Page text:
So on the one hand, we have God’s promise to be with us always, we have the promise that the kingdom of heaven will come down to earth, and that God will redeem us and all of creation through Jesus Christ. And on the other hand, we have the scientific evidence that the climate is already changing, that global food production is threatened and will likely collapse entirely, that homes are being wiped out, and that our energy consumption is going to kill us. This makes us somewhat ambivalent about the end. (And we can’t preach that God will work a miracle and magically change the climate and everything will go back to the way it was - God has never worked that way.) So we look towards a future of life and a future of death simultaneously. We wait in ambivalence.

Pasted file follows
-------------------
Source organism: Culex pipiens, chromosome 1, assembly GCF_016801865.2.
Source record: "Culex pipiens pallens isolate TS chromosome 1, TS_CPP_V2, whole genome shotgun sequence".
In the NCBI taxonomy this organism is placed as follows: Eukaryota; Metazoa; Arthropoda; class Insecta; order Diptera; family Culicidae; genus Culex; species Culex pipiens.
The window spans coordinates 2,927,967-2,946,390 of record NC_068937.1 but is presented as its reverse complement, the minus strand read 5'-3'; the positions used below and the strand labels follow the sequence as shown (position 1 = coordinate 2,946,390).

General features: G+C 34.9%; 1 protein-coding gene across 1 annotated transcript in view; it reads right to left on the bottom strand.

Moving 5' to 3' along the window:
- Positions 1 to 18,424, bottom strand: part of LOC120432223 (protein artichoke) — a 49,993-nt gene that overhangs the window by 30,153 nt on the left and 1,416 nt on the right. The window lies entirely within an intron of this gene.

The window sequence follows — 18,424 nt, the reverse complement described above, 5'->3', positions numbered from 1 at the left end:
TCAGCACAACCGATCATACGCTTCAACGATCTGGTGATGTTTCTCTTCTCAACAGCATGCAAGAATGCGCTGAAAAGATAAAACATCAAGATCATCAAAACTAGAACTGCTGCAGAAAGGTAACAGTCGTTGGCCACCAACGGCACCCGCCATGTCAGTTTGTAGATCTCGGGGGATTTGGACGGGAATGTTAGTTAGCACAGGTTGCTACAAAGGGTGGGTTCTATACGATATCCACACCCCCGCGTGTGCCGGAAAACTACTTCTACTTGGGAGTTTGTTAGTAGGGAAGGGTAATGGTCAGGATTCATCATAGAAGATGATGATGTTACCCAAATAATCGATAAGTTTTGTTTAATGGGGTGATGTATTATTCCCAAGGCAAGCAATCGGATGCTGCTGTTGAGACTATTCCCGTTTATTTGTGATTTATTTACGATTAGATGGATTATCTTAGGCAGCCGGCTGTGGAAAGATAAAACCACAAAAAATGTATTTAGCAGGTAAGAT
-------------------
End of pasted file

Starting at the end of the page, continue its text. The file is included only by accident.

But what do we do? You see, the question is not so much which future we believe in, but rather what we ought to do in this time of waiting. The challenge of being a Christian, facing the irrefutable science of climate change, while living during this time of Advent - Christ has come, Christ will come again - is that of waiting. In light of this particular issue, and in light of all times of waiting where we know life will end, and where we yet are not ready to immediately lay down and die, how do we live in this ambivalent period of waiting? Well, Dr. Zoloft suggested that, first of all, we don't give up. That is, we don't ignore the warnings and continue to live as if everything is okay, or, on the flip side, as if nothing we do matters. What we do matters. Even if we can't change the outcome for the planet, what we do matters. Because how we live in this moment prepares us, and prepares those around us, to meet the end. How we live in the moment says something about us and about how we understand our relationship with the world and our relationship with God. And so Dr. Zoloft recommended that we act *as if* we make a difference. That we change our habits, that we look at our own practices, and that we start thinking outwardly. And what I understand Dr. Zoloft to be saying is that although we can't change the future - although we’ve missed the opportunity to stop climate change - we can change the present. We can change how we live now, and how we interact with our environment right now. We can, by changing our habits and looking towards our community and future generations, make a difference not only in the degree of climate change, but equally importantly, in our level of concern for one another and for those to come.